The Timbers are now close to becoming the fourth team to suffer such a fate, joining Chivas USA in 2011, FC Dallas in 2006, and the 2000 Kansas City Wizards.
That's in spite of numerous occasions in which one was probably deserved.
My personal favorite non-call happened May 26 vs Vancouver Whitecaps. Kalif Alhassan had his legs removed from under him by a sliding Jay Demerit, who came nowhere near the ball.
More recently we saw Mike Fucito get taken down in Toronto, Diego Chara get tripped up against the Seattle Sounders, and a Bright Dike cross get deflected by San Jose Earthquakes defender Ike Opara's arm.
Even worse, we've seen quite a few MLS matches featuring a slew of PKs awarded with no merit at all. The Timbers, again, are getting the short end of the stick.
So I decided to look a little deeper at the history of PKs in the league and attempt to explain why the Timbers haven't been invited to the party this year. The data I used comes primarily from team statistics gathered from mlssoccer.com.
If the Timbers were to finish the season with zero penalty kicks awarded, how far outside the norm would that really be?
As mentioned above, just three teams in the history of MLS have finished a season without having been awarded a penalty kick. Since 2000, the most penalty kicks a team has been awarded is ten -- that has also happened three times, but only once after 2000. In the middle is roughly what you might expect: a bell curve.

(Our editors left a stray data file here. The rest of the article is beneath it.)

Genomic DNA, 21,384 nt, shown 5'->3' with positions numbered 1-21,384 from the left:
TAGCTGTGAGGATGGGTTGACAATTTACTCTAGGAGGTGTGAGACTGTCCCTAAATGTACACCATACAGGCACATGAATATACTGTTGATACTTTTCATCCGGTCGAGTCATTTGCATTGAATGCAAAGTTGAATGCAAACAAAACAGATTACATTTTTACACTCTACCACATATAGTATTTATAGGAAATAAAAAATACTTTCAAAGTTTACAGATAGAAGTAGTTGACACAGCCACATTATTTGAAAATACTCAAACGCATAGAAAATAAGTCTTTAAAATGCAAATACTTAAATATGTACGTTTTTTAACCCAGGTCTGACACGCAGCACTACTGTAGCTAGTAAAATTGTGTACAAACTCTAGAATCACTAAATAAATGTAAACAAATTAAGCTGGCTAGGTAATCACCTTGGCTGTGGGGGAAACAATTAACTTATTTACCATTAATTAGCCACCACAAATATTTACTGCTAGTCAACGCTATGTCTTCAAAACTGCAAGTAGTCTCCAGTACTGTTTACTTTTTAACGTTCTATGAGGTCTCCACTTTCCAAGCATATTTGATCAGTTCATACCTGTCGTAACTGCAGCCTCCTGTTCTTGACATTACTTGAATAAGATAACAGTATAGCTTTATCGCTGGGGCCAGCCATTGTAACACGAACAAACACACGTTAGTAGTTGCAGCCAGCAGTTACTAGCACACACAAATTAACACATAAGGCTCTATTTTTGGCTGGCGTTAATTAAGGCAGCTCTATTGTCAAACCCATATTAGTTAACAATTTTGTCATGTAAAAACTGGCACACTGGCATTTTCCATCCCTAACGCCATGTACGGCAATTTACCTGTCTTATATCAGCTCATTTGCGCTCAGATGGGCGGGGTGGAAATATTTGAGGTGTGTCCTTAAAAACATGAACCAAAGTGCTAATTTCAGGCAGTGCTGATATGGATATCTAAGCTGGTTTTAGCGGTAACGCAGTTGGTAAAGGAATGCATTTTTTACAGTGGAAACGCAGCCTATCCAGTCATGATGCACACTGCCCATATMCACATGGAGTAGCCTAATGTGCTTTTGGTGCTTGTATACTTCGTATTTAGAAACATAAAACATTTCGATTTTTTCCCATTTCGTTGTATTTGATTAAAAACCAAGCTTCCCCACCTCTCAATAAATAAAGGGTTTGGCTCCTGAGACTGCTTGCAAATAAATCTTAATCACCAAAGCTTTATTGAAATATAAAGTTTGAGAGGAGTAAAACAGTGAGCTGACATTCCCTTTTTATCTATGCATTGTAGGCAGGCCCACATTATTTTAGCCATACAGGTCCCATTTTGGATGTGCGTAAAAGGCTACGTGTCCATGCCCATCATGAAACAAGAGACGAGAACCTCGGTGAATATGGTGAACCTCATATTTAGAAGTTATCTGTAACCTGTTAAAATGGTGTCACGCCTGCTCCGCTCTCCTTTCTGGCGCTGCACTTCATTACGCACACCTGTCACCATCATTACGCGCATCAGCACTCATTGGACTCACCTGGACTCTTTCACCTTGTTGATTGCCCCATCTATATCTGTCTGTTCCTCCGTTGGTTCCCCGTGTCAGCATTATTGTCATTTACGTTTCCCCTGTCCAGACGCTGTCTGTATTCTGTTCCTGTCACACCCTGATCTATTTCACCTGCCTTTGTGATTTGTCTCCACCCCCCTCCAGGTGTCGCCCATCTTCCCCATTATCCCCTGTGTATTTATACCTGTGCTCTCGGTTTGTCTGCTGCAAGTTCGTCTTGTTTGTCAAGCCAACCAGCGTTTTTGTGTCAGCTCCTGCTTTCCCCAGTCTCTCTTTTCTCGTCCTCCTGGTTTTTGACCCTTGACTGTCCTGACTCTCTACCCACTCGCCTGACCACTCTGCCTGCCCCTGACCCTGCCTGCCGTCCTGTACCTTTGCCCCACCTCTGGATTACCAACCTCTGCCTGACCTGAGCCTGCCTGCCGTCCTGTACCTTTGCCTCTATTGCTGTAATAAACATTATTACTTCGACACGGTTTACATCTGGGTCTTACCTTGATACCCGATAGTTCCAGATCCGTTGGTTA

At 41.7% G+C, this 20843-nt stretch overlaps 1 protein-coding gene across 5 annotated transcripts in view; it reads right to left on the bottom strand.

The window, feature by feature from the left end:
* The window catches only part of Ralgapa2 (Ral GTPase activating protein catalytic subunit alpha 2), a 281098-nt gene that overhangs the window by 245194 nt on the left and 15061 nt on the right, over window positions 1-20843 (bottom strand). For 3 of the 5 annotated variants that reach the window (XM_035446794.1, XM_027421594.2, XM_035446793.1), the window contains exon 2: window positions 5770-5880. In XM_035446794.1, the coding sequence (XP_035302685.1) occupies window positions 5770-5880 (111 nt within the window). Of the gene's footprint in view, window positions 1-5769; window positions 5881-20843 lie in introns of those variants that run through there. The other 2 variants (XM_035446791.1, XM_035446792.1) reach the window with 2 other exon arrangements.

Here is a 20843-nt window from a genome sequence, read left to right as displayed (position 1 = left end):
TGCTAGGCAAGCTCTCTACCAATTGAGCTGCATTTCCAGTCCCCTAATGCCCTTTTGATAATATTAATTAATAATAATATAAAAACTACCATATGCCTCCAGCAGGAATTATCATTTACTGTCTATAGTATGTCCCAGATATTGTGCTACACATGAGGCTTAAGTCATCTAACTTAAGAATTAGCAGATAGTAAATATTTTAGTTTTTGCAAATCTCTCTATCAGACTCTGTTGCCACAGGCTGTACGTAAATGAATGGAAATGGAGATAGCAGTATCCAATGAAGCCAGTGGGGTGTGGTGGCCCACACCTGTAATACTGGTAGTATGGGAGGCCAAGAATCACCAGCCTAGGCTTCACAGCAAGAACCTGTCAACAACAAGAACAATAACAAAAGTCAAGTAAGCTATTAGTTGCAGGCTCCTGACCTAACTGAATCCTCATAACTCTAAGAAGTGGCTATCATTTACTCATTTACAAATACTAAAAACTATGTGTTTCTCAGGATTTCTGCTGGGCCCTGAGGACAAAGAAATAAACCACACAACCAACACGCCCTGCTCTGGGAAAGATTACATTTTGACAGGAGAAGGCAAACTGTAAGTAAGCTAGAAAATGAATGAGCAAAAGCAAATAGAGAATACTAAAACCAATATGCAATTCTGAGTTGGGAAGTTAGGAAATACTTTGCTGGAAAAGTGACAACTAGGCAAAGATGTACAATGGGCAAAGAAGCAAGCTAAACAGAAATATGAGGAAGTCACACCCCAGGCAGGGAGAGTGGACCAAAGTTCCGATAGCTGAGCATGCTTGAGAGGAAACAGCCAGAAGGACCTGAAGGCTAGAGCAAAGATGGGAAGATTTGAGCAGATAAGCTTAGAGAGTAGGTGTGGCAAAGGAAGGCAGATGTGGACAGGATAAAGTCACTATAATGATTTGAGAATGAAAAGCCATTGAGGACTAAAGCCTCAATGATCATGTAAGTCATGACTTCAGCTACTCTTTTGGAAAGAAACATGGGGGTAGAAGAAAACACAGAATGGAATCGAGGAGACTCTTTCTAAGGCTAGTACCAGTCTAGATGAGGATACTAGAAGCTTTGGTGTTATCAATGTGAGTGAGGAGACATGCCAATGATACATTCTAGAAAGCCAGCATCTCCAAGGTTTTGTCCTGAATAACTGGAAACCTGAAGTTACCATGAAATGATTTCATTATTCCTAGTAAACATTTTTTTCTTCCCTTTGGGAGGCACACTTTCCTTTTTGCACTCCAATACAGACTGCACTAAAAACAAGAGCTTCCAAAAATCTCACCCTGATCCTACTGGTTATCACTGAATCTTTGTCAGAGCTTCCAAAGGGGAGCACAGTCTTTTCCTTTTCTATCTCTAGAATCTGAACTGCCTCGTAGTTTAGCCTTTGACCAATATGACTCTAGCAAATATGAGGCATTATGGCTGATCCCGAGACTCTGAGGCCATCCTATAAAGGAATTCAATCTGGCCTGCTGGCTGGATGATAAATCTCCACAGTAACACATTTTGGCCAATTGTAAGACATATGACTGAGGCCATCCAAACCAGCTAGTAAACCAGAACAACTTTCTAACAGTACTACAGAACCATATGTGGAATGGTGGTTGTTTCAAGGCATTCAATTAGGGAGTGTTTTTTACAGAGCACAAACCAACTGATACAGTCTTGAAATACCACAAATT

Another 0 being added to the above graph, along with the totals other teams have this year -- four teams are at 2 and 3 each, and three teams are at 1 and 4 each, one team each at 5, 6, 7, and 9 -- would fall predictably into the curve. In other words, it is rare, but it should happen every once in a while.
So why this year? Because MLS has awarded fewer PKs per team game in 2012 than in any year previous.
From 2000 to 2004 the number of penalty kicks awarded per team (normalized to a 34-game schedule) remained fairly stable -- between about 5.5 and 6.0, with a spike to 6.6 in 2003.
Since then the number has fluctuated every year, with a slight downward trend overall, as shown in the graph below, illustrating average PKs per team by year.
If present trends continue in 2012, just 3.8 PKs will be awarded per team -- none, of course, for the Timbers.
The consistency of that fluctuation is pretty astonishing. My interpretation is that the increasing popularity of the league over the last decade has increased the scrutiny to which the referees have been held, leading them to overcompensate one way or the other in response to criticism. (I'm going to come back to this point a little later.)
With the added role of the MLS Disciplinary Committee, the overall downward trend will probably continue, as referees err more heavily on the side of not making game-changing decisions if at all possible.
So, while a team being awarded zero PKs is historically rare, it's probably going to be more common in the future.
Searching for Meaning
As Stumptown Footy user pdb commented Sunday,
To be fair, in order to earn a PK, dodgy refereeing or not, you have to consistently be in the penalty area in a threatening position, and the Timbers don’t do that well at all.
Pdb makes a good point. Unfortunately there's no good way to find out if the number of penalty kicks is actually directly proportional to the amount of time a team spends in the box. There's no stat readily available that measures the amount of time a team spends in the penalty area.
So I looked long and hard for a correlation between PKs and other stats that are often collected in the penalty area -- like shots, shots on goal, corner kicks or offside calls. If there were a correlation between one of those statistical areas and PKs awarded, it could be concluded that there is a direct relationship between actions taken in and around the box and penalties called.